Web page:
Awareness doesn’t extract data from social networks directly but rather works with Gnip, a company that has license agreements with most of the top social networks to distribute their content. About the only major source Gnip doesn’t have is LinkedIn, which keeps its profile information close to the vest. But YouTube, Tumblr, WordPress and many other sources are pumped through its firehose.
Competitive advantage is fleeting in this business, and I expect that others will quickly add this kind of functionality. Awareness’ strategy is smart: It will focus on providing the core data mining and filtering technology and work with partners to deliver results to whatever marketing or sales automation tool they prefer. Victory will go to the swiftest.
Pricing hasn’t been announced yet, but there’s a webinar set for Tuesday, Aug. 14 at 2 EDT at which more details will be discussed. Maybe you can pry some dollar figures out of the speakers then.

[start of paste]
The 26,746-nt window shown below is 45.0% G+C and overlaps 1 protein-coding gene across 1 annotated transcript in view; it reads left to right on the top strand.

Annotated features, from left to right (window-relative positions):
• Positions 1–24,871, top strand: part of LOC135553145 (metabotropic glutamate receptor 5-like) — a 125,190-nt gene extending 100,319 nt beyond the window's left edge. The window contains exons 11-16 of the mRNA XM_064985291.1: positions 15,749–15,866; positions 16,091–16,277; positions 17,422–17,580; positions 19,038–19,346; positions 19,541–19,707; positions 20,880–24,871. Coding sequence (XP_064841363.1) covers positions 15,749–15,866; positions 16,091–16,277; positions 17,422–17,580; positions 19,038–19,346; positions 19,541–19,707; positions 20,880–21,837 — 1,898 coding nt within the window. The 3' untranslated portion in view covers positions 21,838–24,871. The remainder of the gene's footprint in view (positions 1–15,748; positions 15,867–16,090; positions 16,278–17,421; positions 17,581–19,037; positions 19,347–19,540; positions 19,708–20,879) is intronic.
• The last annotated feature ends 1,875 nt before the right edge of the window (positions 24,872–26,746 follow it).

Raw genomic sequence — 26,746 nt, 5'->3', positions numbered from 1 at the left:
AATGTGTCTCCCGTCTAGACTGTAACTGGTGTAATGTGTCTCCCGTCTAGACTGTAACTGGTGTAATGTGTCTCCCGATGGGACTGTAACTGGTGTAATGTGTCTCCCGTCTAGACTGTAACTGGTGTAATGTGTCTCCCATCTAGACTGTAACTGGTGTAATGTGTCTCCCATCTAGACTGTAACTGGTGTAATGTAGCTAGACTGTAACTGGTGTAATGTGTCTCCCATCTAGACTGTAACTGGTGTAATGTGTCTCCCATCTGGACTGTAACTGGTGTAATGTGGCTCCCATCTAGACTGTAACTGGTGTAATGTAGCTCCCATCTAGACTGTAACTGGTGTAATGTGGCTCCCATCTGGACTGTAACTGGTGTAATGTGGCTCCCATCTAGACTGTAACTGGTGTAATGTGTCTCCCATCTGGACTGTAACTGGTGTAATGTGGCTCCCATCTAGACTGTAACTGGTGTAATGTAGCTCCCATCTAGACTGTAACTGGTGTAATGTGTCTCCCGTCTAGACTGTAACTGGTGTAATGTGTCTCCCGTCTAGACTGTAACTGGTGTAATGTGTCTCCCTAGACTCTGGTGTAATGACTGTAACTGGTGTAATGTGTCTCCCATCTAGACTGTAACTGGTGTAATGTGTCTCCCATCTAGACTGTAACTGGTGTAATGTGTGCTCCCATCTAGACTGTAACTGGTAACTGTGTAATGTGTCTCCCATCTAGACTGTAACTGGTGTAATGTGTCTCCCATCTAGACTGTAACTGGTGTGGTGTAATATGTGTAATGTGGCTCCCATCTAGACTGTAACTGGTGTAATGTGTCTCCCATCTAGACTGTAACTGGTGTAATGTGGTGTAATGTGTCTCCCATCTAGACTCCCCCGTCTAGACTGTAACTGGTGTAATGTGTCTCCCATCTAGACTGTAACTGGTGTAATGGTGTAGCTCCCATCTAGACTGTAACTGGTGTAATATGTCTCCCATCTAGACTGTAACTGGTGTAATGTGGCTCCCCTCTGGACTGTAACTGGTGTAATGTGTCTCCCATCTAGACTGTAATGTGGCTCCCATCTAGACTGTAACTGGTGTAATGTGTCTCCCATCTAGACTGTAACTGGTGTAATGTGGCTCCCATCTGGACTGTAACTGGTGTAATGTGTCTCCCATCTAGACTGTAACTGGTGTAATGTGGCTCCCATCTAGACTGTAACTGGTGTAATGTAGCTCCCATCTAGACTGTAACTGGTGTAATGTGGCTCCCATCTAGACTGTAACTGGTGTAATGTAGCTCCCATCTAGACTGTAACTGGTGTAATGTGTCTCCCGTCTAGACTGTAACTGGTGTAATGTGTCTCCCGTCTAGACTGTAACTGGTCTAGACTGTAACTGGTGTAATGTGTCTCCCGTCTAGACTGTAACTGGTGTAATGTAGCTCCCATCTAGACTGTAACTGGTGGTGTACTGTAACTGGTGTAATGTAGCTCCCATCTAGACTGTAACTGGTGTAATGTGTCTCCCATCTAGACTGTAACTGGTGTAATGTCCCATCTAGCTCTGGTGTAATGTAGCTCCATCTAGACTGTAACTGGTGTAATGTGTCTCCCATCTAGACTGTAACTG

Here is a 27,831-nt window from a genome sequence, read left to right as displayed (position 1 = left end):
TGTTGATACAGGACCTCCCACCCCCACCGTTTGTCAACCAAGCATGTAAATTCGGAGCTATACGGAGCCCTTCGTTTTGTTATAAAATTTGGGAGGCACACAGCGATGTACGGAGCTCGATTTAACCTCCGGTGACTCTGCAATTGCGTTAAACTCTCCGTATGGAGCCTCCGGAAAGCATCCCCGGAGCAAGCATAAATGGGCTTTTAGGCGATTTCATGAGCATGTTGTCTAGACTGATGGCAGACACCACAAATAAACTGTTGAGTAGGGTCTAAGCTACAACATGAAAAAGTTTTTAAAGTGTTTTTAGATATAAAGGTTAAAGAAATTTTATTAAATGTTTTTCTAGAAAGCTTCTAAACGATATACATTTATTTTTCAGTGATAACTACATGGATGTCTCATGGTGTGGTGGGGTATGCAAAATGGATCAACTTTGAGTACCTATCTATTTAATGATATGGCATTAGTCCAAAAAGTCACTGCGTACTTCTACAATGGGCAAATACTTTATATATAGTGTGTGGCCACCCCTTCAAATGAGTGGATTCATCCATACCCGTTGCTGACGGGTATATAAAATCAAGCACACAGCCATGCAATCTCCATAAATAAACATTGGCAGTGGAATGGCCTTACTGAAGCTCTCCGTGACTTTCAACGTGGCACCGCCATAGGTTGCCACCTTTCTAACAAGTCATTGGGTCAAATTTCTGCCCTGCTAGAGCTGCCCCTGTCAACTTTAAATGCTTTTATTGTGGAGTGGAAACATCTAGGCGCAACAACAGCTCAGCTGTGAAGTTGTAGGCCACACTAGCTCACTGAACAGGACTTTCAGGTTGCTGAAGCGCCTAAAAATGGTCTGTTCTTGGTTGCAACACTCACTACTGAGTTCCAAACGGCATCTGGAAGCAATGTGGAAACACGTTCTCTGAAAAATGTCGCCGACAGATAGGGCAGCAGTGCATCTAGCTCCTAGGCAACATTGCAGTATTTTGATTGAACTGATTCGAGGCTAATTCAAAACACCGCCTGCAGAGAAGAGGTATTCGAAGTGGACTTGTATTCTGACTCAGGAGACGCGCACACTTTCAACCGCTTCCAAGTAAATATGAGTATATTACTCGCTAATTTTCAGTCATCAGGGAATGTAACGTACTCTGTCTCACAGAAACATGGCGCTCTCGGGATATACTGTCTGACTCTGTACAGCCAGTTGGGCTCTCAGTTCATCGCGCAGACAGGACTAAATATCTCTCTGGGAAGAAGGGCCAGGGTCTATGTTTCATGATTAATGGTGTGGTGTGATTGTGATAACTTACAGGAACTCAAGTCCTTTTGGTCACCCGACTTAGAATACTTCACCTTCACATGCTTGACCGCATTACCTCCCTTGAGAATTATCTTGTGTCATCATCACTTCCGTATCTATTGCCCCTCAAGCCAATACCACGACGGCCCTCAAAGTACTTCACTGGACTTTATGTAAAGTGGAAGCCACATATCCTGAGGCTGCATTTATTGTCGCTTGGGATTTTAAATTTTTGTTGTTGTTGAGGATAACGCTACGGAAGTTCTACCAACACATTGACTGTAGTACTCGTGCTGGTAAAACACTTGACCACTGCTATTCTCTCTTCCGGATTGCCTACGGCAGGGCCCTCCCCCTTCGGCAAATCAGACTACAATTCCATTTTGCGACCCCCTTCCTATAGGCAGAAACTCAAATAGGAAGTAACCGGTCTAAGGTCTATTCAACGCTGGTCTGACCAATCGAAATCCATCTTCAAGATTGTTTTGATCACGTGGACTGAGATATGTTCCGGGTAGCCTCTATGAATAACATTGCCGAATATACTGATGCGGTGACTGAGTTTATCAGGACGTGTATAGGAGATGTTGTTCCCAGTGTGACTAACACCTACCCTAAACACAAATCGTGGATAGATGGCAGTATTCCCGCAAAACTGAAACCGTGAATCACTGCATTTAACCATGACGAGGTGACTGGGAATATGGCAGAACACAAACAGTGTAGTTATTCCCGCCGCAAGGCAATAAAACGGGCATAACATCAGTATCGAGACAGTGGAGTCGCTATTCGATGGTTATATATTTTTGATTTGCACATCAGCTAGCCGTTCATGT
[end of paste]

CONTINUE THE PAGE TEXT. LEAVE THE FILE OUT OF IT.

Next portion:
Full disclosure: I have been a paid consultant to Awareness on spot projects in the past, although I’ve done no work for the company in at least two years.
Dat LinkedIn een grote naam is als we het over social media hebben, zal niemand ontkennen. Maar zodra het over social marketing gaat, verschuift de aandacht naar Facebook, Twitter en Pinterest. Een gemiste kans, want er valt veel te halen. Niet alleen op LinkedIn.com, maar zeker ook geïntegreerd in de eigen media. In dit artikel vind je LinkedIn tips en insights en een aantal inspirerende LinkedIn-campagnes. Lees meer
Today’s guest post is written by Rusty Speidel.
Businesses today are under a great deal of pressure to create more efficient sales engines, especially online.
With all the competition and noise in the space, it isn’t easy to differentiate .
Sales reps must make their funnel of prospects perform better with less, while the gaps between product features are constantly shrinking and prices are cut as much as they can be.
So what’s a marketer to do?
Perhaps you’re faced with one, or a combination of, these challenges:
- Increase both the number of inbound leads and the close rates of these leads.